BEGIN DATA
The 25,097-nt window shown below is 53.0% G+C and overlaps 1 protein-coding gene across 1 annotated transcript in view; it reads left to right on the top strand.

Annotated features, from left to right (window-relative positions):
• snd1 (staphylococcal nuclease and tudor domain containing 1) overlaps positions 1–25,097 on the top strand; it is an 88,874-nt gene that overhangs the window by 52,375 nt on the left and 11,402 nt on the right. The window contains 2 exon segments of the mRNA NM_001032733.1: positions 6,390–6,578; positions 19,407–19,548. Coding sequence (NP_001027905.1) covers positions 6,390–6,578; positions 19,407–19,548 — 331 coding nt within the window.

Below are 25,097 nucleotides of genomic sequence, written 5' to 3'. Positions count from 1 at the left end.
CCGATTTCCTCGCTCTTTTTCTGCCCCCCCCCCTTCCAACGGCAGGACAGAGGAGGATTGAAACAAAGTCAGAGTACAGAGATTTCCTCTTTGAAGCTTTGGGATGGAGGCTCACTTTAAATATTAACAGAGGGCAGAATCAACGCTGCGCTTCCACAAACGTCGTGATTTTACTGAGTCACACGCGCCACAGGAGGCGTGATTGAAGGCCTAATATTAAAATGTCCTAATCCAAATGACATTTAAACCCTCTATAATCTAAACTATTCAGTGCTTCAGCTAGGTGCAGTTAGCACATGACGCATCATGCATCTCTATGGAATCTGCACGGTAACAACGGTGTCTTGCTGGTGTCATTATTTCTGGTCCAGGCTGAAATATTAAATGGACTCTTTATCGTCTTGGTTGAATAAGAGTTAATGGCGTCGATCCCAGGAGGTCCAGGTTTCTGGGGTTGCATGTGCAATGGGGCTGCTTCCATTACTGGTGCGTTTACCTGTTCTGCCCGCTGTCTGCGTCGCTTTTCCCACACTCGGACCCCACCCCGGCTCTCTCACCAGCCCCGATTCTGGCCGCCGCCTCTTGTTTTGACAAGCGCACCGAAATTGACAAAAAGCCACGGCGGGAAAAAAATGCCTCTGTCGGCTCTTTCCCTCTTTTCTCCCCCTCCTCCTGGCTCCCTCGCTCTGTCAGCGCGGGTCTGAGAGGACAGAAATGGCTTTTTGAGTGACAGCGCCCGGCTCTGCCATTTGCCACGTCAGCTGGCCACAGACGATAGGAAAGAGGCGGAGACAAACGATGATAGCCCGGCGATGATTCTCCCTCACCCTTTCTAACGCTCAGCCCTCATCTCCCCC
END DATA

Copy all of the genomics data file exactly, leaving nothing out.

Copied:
The 25,097-nt window shown below is 53.0% G+C and overlaps 1 protein-coding gene across 1 annotated transcript in view; it reads left to right on the top strand.

Annotated features, from left to right (window-relative positions):
• snd1 (staphylococcal nuclease and tudor domain containing 1) overlaps positions 1–25,097 on the top strand; it is an 88,874-nt gene that overhangs the window by 52,375 nt on the left and 11,402 nt on the right. The window contains 2 exon segments of the mRNA NM_001032733.1: positions 6,390–6,578; positions 19,407–19,548. Coding sequence (NP_001027905.1) covers positions 6,390–6,578; positions 19,407–19,548 — 331 coding nt within the window.

Below are 25,097 nucleotides of genomic sequence, written 5' to 3'. Positions count from 1 at the left end.
CCGATTTCCTCGCTCTTTTTCTGCCCCCCCCCCTTCCAACGGCAGGACAGAGGAGGATTGAAACAAAGTCAGAGTACAGAGATTTCCTCTTTGAAGCTTTGGGATGGAGGCTCACTTTAAATATTAACAGAGGGCAGAATCAACGCTGCGCTTCCACAAACGTCGTGATTTTACTGAGTCACACGCGCCACAGGAGGCGTGATTGAAGGCCTAATATTAAAATGTCCTAATCCAAATGACATTTAAACCCTCTATAATCTAAACTATTCAGTGCTTCAGCTAGGTGCAGTTAGCACATGACGCATCATGCATCTCTATGGAATCTGCACGGTAACAACGGTGTCTTGCTGGTGTCATTATTTCTGGTCCAGGCTGAAATATTAAATGGACTCTTTATCGTCTTGGTTGAATAAGAGTTAATGGCGTCGATCCCAGGAGGTCCAGGTTTCTGGGGTTGCATGTGCAATGGGGCTGCTTCCATTACTGGTGCGTTTACCTGTTCTGCCCGCTGTCTGCGTCGCTTTTCCCACACTCGGACCCCACCCCGGCTCTCTCACCAGCCCCGATTCTGGCCGCCGCCTCTTGTTTTGACAAGCGCACCGAAATTGACAAAAAGCCACGGCGGGAAAAAAATGCCTCTGTCGGCTCTTTCCCTCTTTTCTCCCCCTCCTCCTGGCTCCCTCGCTCTGTCAGCGCGGGTCTGAGAGGACAGAAATGGCTTTTTGAGTGACAGCGCCCGGCTCTGCCATTTGCCACGTCAGCTGGCCACAGACGATAGGAAAGAGGCGGAGACAAACGATGATAGCCCGGCGATGATTCTCCCTCACCCTTTCTAACGCTCAGCCCTCATCTCCCCC